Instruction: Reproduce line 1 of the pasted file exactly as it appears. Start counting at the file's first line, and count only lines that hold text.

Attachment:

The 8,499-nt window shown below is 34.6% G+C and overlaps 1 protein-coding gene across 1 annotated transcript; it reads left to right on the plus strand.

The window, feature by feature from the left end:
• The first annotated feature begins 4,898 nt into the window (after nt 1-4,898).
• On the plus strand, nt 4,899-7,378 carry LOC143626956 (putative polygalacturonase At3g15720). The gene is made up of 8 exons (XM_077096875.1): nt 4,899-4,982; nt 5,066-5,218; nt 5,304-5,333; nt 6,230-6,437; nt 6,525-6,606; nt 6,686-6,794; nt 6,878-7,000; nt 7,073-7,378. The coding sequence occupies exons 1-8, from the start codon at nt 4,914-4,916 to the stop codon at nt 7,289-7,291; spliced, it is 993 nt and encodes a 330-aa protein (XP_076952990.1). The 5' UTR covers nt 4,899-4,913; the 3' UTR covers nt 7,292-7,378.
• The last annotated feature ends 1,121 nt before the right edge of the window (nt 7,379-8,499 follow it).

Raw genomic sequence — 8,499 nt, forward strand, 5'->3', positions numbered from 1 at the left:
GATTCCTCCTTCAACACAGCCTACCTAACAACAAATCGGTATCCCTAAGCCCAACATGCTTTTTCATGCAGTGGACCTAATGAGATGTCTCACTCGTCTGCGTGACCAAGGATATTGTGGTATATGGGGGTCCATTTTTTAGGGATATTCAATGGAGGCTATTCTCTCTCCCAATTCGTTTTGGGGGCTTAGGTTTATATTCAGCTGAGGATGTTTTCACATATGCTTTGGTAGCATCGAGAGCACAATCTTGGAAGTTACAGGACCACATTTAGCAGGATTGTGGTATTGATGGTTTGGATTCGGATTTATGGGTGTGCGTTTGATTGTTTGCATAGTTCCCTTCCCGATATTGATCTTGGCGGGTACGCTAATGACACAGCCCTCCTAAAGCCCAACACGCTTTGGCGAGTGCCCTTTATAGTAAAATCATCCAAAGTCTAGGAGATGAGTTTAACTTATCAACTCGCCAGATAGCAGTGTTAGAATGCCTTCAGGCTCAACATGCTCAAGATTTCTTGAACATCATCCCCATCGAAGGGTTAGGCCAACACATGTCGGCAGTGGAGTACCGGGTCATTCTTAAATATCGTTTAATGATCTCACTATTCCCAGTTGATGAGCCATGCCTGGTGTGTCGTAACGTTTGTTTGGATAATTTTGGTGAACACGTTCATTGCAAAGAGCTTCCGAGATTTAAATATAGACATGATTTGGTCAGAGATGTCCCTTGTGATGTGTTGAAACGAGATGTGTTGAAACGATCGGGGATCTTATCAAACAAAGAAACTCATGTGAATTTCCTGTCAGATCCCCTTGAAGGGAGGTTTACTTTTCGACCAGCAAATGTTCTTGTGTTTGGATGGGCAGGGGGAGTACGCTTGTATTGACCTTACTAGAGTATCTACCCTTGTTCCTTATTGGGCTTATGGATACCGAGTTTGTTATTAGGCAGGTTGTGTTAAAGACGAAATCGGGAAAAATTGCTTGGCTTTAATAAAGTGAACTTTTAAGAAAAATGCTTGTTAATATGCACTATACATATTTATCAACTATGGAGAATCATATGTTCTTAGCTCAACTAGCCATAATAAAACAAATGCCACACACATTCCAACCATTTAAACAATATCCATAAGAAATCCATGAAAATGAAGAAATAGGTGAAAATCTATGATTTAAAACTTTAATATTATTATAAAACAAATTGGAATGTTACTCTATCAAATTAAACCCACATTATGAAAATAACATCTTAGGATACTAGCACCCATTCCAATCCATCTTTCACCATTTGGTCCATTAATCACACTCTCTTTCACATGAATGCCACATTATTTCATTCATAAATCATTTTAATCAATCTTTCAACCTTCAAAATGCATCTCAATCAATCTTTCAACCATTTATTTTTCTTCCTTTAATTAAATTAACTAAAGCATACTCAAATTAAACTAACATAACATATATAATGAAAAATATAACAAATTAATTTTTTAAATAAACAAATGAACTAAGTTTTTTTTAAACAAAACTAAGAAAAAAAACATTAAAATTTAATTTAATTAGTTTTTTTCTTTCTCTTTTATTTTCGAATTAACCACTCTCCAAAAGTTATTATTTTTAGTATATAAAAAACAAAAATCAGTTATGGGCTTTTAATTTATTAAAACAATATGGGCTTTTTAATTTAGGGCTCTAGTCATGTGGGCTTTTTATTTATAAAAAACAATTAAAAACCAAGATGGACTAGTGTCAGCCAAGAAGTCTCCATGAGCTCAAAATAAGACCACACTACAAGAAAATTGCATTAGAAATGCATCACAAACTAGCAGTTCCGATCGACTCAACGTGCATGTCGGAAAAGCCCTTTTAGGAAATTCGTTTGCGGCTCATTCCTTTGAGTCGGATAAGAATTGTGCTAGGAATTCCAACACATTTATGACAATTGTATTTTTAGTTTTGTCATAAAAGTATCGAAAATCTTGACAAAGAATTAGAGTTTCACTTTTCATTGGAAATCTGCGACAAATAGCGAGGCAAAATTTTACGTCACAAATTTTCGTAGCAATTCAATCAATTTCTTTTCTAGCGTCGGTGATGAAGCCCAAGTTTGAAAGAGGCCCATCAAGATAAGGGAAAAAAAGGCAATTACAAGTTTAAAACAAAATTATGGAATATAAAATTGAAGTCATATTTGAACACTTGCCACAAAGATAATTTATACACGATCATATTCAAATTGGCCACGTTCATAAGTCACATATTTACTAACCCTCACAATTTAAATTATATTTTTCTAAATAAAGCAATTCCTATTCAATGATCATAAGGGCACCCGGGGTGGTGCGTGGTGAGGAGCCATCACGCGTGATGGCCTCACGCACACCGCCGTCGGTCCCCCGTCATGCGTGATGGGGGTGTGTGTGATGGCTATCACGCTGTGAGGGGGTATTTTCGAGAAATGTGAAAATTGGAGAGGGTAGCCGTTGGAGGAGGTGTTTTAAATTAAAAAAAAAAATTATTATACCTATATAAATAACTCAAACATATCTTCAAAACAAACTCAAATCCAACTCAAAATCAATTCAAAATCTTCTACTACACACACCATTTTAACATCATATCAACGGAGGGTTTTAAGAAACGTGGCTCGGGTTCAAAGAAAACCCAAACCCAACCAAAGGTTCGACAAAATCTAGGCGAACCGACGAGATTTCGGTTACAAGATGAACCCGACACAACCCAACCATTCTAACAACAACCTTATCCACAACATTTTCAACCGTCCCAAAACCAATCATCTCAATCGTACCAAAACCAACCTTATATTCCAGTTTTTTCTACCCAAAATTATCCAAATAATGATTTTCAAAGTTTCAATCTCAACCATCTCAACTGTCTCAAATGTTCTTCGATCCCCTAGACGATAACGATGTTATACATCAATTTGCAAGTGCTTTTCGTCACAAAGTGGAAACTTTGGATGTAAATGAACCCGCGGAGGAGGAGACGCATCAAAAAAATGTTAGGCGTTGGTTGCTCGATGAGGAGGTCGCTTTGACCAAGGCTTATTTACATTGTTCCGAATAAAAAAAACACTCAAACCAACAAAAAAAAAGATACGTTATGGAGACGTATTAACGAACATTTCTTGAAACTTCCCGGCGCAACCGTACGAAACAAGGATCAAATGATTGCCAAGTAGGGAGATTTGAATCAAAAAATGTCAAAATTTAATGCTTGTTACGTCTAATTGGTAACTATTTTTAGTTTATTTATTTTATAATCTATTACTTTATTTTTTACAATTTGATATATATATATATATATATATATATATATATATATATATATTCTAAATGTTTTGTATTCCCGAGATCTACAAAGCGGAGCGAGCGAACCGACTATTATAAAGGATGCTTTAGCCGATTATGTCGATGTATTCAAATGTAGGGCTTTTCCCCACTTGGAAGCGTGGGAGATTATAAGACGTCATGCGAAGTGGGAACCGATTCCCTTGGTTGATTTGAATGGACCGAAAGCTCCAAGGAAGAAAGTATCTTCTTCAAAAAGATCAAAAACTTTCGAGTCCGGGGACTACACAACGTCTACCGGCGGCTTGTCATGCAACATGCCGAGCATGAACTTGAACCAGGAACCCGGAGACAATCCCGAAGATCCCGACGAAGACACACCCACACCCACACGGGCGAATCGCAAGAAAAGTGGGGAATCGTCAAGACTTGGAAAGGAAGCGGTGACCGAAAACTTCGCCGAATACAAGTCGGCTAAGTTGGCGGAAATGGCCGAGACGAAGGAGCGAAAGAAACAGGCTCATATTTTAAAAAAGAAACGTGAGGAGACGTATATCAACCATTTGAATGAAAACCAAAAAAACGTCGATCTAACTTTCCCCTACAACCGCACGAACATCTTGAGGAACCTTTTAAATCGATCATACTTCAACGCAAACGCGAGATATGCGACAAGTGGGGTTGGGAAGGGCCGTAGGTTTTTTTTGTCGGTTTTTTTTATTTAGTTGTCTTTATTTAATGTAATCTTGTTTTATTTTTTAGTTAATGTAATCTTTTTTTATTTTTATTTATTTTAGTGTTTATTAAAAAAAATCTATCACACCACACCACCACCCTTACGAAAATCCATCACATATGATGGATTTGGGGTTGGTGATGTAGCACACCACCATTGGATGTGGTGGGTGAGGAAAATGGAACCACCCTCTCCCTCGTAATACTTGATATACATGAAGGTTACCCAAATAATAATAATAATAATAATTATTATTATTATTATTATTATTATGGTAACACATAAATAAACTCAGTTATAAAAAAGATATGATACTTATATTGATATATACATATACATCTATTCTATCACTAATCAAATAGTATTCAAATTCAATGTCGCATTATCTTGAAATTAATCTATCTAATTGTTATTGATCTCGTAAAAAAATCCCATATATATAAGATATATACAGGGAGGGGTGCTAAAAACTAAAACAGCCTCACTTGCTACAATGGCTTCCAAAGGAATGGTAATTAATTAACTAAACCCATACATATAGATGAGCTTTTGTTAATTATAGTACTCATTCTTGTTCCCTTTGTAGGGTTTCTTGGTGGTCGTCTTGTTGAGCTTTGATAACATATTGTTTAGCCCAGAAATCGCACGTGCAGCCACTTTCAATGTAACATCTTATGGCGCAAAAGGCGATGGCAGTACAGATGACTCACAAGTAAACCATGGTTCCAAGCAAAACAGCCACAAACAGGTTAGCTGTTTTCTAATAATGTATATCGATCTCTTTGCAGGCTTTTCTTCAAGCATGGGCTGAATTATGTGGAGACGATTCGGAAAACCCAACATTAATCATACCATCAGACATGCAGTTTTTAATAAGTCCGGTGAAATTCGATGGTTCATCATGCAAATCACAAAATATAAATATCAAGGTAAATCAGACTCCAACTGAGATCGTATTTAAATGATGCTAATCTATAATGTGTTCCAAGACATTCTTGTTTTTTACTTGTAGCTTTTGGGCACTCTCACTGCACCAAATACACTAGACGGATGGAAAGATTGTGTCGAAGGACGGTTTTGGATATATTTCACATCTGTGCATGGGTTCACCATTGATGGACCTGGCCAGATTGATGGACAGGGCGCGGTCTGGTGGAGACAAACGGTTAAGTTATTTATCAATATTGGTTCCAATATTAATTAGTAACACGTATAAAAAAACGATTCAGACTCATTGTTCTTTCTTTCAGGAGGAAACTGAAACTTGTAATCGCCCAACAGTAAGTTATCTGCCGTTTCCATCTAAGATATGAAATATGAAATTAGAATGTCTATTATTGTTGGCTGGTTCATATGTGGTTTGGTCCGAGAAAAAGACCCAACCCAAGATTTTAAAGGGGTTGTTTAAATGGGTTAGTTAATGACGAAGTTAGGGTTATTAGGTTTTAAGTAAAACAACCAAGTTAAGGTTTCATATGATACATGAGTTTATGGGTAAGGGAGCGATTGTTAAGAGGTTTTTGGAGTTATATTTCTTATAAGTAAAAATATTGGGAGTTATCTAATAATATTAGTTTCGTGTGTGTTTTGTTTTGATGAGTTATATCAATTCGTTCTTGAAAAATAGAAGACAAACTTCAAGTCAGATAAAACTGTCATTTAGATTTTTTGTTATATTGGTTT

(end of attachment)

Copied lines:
The 8,499-nt window shown below is 34.6% G+C and overlaps 1 protein-coding gene across 1 annotated transcript; it reads left to right on the plus strand.